Pakistan fully restores airspace for Indian flights
Pakistan has reopened its airspace for civilian Indian flights after several months of restrictions was imposed following violation of airspace by Indian Air Force (IAF) jet in February this year.
Pakistan had to close the airspace following a military standoff with India in February. Nonetheless, the Pakistan Air Force had given the IAF a befitting reply over this coward act, but the tension continues to exist.
The Pakistan Civil Aviation Authority (CAA) late on Monday announced, “With immediate effect, Pakistan airspace is open for all type of civil traffic on published [Air Traffic Service] routes”.
On June 27, Pakistan had extended closure of its airspace for all overflying transit flights from and through India till July 12.
Earlier, Pakistan had closed its airspace for India till June 26. Hence, Indian aircrafts remained prohibited from using Pakistani airspace and their passengers travelling to the West — Europe and the United States destinations — continued to suffer longer flights and costly fares. About 70 percent of India’s commercial flights use Pakistani airspace which were delayed for at least two hours because of the restriction.
The Civil Aviation Authority (CAA) spokesman had said airspace would remain closed till the issuance of new orders. However, flight operations had resumed on the Eastern Air Side and the Western airspace.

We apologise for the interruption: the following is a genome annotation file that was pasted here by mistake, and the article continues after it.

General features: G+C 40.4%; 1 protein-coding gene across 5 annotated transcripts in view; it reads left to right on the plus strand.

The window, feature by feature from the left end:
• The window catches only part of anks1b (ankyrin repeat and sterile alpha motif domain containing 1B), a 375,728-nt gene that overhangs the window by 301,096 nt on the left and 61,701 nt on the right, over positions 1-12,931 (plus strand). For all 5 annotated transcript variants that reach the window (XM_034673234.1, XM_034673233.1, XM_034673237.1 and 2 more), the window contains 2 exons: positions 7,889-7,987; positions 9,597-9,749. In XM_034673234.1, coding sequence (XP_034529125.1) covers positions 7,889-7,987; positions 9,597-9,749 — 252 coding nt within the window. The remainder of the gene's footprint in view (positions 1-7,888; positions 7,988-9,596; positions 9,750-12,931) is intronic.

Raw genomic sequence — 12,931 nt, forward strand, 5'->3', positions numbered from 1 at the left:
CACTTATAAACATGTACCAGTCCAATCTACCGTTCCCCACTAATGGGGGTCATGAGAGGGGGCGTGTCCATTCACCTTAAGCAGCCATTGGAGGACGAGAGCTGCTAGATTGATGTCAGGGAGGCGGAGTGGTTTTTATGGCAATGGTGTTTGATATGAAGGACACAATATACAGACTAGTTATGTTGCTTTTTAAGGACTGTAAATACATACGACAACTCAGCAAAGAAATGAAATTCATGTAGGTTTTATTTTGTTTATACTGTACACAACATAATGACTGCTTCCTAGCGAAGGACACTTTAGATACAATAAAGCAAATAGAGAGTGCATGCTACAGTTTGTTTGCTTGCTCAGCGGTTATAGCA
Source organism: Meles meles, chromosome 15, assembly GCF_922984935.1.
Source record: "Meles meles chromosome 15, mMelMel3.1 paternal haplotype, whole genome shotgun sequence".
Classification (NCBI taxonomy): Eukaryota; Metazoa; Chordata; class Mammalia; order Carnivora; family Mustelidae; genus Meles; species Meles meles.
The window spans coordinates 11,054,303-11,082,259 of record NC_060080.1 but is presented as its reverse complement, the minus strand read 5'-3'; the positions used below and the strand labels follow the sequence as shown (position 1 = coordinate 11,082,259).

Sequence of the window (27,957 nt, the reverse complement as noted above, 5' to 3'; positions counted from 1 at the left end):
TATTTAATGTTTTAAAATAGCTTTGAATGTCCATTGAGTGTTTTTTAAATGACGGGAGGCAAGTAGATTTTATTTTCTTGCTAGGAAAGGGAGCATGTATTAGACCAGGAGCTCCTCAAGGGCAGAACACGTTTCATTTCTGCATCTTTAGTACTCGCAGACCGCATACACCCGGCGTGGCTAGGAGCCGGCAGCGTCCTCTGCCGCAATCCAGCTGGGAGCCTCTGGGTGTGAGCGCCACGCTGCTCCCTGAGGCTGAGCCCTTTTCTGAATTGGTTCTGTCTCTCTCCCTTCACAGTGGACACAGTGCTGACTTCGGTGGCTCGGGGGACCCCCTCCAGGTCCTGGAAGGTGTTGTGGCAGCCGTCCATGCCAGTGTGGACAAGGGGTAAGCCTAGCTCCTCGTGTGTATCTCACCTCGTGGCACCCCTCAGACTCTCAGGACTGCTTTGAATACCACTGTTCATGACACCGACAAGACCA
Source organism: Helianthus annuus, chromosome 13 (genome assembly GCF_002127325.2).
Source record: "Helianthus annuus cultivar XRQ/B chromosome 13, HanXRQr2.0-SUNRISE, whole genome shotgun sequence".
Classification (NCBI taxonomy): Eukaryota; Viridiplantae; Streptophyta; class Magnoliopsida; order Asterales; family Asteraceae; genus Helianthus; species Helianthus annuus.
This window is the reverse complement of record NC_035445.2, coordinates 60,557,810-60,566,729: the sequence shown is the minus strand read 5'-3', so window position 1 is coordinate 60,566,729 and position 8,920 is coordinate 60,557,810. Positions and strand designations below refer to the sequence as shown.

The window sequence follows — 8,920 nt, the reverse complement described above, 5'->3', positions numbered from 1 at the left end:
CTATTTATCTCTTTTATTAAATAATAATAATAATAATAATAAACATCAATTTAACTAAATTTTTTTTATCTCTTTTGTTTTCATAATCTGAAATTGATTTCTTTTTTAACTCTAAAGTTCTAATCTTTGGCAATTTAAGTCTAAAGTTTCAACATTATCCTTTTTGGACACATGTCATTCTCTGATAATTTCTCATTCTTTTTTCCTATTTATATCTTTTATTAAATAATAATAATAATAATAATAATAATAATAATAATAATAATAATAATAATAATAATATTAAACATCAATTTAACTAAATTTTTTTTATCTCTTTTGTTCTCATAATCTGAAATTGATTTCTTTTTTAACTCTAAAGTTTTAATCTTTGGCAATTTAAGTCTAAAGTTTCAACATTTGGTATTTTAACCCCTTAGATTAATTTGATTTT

Due to the closure of airspace between Pakistan and India, both the countries have to face loss of millions of rupees a day. The PIA normally operates four flights to Kuala Lumpur, two to Bangkok and two to New Delhi, but the airspace closure leads to suspension of these flights, consequently it incurs a loss of millions of rupees every day. Overall loss of the national flag carrier is running into billions of rupees.
On the flip side, the Air India has to take longer routes following the restriction, hence stepping up its operating cost. It is not just enduring huge financial losses but losing its passengers to other airlines too. The closure had deeply irked Indian authorities as their national airline had crossed the mark of $3.2 billion in losses. The Air India flies 33 flights to the US and 66 to Europe every week.
The passengers from Kabul to New Delhi and vice versa had to pay $150 extra on tickets other than three hours’ extended flight.